For iconic singer-songwriter Archie Roach, making the album Into the Bloodstream was a healing journey from grief, pain and an illness that would have normally kept anyone down. But not Archie Roach. Over the past two years, he has fought his way back and his new album may be the best yet.
In 2010, Archie lost his great love Ruby Hunter, and that year didn’t get any better when he suffered a stroke while holding music classes for kids in the Kimberley. He needed a long period of rehabilitation as the stroke affected the right side of his body, including his guitar-strumming hand.
Then Archie began having chest problems and was diagnosed with the early stages of lung cancer. They had to remove half of one of his lungs.
For anyone to come back from such deep setbacks is nothing short of miraculous, let alone being able to make a rich, diverse and honest album like Into the Bloodstream.
“The main thing was just getting better and healing. The album lessened the weight I was carrying throughout the years, like a lot of my people carry the burdens,” Archie says.
“But it wasn’t easy to come back. With the support of family and friends who could see I wasn’t doing well after I lost Ruby, and the encouragement from my manager, Jill Shelton, I did. Ruby’s spirit didn’t want me give up, even though I just wanted to stay down and not get up.”
But get up he did and now he is grateful every day that he is alive.
Archie’s hope for this album is to share his music and provide people with support, so that they can “take something away” from his music.
“It was part of my healing process. We all have to come out of our pain and suffering – and you can. It’s achievable and things do get better. You also come to the realisation that you are worthy to be here,” he says.
Another major driver for Archie for making his albums is to be able to share his music with others. “I was brought up to share whatever you had, whether it’s food or something else. What you give, you get back, and sharing with someone else makes me feel good. Pass it on.”
There is a quote on the album cover that describes the deep pain
Archie felt: “While doing this album,
I have learned to look at Pain differently. I know that Pain can make you sick, very sick! Pain can also bring about change in one’s life for the better. We can choose to ignore the pain until it becomes unbearable or we can do something.
“I used to think that letting go of the pain was the only way of getting better but that may not be necessarily so. You see some events in my life I will never truly get over and the pain will always be there but I can do something about it.”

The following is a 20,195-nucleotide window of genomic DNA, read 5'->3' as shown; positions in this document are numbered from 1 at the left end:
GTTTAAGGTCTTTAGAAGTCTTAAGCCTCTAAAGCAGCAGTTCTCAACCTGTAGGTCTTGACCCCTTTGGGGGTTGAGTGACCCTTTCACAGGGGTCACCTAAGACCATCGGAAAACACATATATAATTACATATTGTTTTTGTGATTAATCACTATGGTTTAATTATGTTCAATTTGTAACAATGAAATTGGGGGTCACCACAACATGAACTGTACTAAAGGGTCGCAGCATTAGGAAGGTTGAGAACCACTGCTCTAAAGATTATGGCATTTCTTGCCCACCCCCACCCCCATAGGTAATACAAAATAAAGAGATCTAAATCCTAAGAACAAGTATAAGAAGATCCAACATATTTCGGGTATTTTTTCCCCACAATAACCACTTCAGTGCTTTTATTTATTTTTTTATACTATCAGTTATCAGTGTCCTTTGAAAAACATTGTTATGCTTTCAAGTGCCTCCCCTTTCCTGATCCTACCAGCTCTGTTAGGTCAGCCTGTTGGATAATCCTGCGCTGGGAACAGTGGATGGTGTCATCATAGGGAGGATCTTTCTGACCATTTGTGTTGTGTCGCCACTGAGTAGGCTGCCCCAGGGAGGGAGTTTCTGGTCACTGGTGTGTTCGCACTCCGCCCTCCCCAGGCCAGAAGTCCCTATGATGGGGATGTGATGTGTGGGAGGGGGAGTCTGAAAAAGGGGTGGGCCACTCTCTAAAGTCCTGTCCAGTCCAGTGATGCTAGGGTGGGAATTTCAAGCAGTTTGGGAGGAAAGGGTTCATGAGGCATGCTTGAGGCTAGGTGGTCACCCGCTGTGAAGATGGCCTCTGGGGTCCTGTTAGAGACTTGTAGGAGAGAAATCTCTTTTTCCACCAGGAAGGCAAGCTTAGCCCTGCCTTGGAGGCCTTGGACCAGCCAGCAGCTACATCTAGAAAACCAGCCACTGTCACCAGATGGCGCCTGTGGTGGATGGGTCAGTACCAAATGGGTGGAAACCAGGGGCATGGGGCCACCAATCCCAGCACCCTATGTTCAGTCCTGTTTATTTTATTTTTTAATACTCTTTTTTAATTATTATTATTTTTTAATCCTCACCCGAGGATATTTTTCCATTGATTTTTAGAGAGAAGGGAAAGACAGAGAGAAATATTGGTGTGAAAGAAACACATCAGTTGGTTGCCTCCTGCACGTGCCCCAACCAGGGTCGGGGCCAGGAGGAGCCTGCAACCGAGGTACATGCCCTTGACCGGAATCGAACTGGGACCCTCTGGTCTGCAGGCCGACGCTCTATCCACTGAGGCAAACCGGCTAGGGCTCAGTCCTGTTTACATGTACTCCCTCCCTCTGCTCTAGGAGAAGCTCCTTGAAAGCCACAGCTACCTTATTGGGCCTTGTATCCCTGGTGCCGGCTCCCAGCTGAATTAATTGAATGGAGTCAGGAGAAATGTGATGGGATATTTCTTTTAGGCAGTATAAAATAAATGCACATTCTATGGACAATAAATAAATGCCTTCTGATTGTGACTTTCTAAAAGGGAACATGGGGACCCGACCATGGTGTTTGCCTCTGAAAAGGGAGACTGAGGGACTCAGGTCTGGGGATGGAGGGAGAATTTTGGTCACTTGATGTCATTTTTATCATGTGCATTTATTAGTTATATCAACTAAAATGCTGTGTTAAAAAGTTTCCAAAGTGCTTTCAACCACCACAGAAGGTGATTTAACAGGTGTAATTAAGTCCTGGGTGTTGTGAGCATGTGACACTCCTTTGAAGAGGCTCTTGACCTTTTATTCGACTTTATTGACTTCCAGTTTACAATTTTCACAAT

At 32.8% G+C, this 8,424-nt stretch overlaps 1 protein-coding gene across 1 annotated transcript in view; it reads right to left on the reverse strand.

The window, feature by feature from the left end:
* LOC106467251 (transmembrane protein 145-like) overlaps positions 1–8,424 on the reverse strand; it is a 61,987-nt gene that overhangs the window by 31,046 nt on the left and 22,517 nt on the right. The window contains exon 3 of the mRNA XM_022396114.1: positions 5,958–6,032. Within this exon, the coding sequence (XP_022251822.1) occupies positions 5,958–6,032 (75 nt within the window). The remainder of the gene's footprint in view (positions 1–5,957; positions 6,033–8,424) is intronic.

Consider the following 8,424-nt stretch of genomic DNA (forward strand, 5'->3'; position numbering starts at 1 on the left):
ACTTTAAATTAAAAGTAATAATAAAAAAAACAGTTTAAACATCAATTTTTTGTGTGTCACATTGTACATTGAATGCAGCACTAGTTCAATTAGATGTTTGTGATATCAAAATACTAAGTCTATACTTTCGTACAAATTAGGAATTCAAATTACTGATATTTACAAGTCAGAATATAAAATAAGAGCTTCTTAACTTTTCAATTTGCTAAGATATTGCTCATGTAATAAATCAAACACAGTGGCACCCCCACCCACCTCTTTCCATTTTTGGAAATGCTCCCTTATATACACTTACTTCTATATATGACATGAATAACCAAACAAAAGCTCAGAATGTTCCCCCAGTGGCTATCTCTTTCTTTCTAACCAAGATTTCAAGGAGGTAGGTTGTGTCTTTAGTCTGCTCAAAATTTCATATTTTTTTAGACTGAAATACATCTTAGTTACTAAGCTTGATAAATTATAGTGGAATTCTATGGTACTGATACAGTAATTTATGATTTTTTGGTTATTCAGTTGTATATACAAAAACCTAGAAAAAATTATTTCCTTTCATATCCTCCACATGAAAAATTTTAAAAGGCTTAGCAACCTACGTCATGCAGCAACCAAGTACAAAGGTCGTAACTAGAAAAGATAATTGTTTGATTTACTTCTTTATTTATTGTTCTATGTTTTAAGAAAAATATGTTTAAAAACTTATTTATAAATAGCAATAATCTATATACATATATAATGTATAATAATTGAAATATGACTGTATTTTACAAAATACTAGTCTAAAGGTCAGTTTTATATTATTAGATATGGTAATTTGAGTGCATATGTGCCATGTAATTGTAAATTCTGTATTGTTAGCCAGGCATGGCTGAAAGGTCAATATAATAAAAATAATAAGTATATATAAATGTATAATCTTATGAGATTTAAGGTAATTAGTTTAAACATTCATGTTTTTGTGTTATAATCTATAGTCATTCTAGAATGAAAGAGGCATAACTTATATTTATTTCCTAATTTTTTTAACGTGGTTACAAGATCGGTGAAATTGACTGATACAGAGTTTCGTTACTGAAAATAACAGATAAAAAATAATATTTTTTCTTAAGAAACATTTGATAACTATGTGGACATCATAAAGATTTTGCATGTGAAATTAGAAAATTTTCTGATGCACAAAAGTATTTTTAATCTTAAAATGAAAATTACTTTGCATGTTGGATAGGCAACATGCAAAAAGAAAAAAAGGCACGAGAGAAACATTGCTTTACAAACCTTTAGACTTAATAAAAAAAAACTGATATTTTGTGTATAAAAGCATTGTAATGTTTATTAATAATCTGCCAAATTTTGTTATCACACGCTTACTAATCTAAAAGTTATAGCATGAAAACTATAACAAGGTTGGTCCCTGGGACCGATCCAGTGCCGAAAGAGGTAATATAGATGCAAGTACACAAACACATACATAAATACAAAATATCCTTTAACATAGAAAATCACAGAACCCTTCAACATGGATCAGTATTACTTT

Archie believes that the songs on the album help us to talk about the Pain, but he stresses that his songs are also joyous and uplifting. He has just released a video for “Song to Sing”, which has a backing choir and features Uncle Jack Charles as a recently bereaved man who finds his way back to friends and community – and joy.
“Performing them makes you feel you want to get up and clap your hands. I suppose I have taken a gospel sound, which is a different sound for me, and the songs are uplifting,” he says.
But there’s vintage Archie Roach on the album in “Old Mission Road”, a song that goes back to his Stolen Generation roots.
“[Being taken away] won’t ever leave me,” he says, “but when I sing that song, it gives me a certain amount of peace and puts me back there, on that Mission Road. Those memories will never go away, but I’m lucky I can write a song about it and share it. When I’ve performed it, I’ve had members of the Stolen Generations come up to me and say that song took me back, we love that song and it makes us feel better. That’s what I’m trying to do, make people feel better.”
But, of course, coming back from illness was not as easy as the end result – a wonderfully rich and moving album – would have you believe.
“It was very frustrating. I can play the guitar but not as I used to. Certain parts of strumming are difficult now, but you find your way round it and it doesn’t discourage me,” he says.
In 2011 Archie received a Red Ochre Award from the Australia Council for the Arts for his lifelong contribution to Aboriginal and Torres Strait Islander arts at both a national and international level. His status as a much-loved Aboriginal singer-songwriter among both his people and non-Indigenous people has surprised him.
“It wasn’t what I was expecting. I am a pretty quiet bloke and at first I found it a bit intrusive, but people were talking to me, saying ‘This is what this song meant to me’.
“I had no idea how my music affected people and I’m grateful now that I can still play and sing and enjoy music. And I’m gratueful to the people who listen to my music.”